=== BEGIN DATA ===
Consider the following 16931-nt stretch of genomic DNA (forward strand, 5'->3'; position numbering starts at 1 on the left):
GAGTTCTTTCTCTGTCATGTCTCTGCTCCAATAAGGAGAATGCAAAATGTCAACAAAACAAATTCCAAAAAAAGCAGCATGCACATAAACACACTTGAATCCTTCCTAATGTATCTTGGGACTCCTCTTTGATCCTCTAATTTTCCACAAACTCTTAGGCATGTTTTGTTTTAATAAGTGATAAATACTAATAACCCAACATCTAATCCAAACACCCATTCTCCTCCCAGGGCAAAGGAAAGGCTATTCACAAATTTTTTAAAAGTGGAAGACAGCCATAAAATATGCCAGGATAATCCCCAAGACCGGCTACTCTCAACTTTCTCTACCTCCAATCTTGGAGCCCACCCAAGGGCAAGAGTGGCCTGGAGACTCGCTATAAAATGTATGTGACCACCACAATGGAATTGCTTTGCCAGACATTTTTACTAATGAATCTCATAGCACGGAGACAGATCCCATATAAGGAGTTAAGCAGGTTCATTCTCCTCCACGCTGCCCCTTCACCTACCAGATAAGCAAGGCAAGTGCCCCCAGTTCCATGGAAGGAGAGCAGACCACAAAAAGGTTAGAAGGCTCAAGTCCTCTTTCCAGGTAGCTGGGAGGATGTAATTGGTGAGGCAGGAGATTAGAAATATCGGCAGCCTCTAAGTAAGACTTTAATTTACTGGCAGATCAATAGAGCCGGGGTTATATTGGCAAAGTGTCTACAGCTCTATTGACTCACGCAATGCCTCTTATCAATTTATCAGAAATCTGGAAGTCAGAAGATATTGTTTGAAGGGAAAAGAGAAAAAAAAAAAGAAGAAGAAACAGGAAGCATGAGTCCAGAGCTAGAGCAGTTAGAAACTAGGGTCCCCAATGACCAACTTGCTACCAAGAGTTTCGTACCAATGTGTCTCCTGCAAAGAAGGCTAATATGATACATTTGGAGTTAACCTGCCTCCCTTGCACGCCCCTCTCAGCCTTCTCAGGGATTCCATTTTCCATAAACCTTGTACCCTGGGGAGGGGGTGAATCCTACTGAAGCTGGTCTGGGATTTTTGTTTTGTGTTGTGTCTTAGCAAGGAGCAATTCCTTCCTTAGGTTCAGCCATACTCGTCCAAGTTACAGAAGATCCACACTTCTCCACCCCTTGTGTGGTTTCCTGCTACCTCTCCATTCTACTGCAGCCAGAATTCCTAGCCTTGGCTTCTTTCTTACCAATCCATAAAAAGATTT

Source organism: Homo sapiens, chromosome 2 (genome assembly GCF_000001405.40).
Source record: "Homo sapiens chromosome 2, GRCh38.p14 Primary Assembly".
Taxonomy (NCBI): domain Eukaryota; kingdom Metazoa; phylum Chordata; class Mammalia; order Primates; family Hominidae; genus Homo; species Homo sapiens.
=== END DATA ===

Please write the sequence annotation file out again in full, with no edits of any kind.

Consider the following 16931-nt stretch of genomic DNA (forward strand, 5'->3'; position numbering starts at 1 on the left):
GAGTTCTTTCTCTGTCATGTCTCTGCTCCAATAAGGAGAATGCAAAATGTCAACAAAACAAATTCCAAAAAAAGCAGCATGCACATAAACACACTTGAATCCTTCCTAATGTATCTTGGGACTCCTCTTTGATCCTCTAATTTTCCACAAACTCTTAGGCATGTTTTGTTTTAATAAGTGATAAATACTAATAACCCAACATCTAATCCAAACACCCATTCTCCTCCCAGGGCAAAGGAAAGGCTATTCACAAATTTTTTAAAAGTGGAAGACAGCCATAAAATATGCCAGGATAATCCCCAAGACCGGCTACTCTCAACTTTCTCTACCTCCAATCTTGGAGCCCACCCAAGGGCAAGAGTGGCCTGGAGACTCGCTATAAAATGTATGTGACCACCACAATGGAATTGCTTTGCCAGACATTTTTACTAATGAATCTCATAGCACGGAGACAGATCCCATATAAGGAGTTAAGCAGGTTCATTCTCCTCCACGCTGCCCCTTCACCTACCAGATAAGCAAGGCAAGTGCCCCCAGTTCCATGGAAGGAGAGCAGACCACAAAAAGGTTAGAAGGCTCAAGTCCTCTTTCCAGGTAGCTGGGAGGATGTAATTGGTGAGGCAGGAGATTAGAAATATCGGCAGCCTCTAAGTAAGACTTTAATTTACTGGCAGATCAATAGAGCCGGGGTTATATTGGCAAAGTGTCTACAGCTCTATTGACTCACGCAATGCCTCTTATCAATTTATCAGAAATCTGGAAGTCAGAAGATATTGTTTGAAGGGAAAAGAGAAAAAAAAAAAGAAGAAGAAACAGGAAGCATGAGTCCAGAGCTAGAGCAGTTAGAAACTAGGGTCCCCAATGACCAACTTGCTACCAAGAGTTTCGTACCAATGTGTCTCCTGCAAAGAAGGCTAATATGATACATTTGGAGTTAACCTGCCTCCCTTGCACGCCCCTCTCAGCCTTCTCAGGGATTCCATTTTCCATAAACCTTGTACCCTGGGGAGGGGGTGAATCCTACTGAAGCTGGTCTGGGATTTTTGTTTTGTGTTGTGTCTTAGCAAGGAGCAATTCCTTCCTTAGGTTCAGCCATACTCGTCCAAGTTACAGAAGATCCACACTTCTCCACCCCTTGTGTGGTTTCCTGCTACCTCTCCATTCTACTGCAGCCAGAATTCCTAGCCTTGGCTTCTTTCTTACCAATCCATAAAAAGATTT

Source organism: Homo sapiens, chromosome 2 (genome assembly GCF_000001405.40).
Source record: "Homo sapiens chromosome 2, GRCh38.p14 Primary Assembly".
Taxonomy (NCBI): domain Eukaryota; kingdom Metazoa; phylum Chordata; class Mammalia; order Primates; family Hominidae; genus Homo; species Homo sapiens.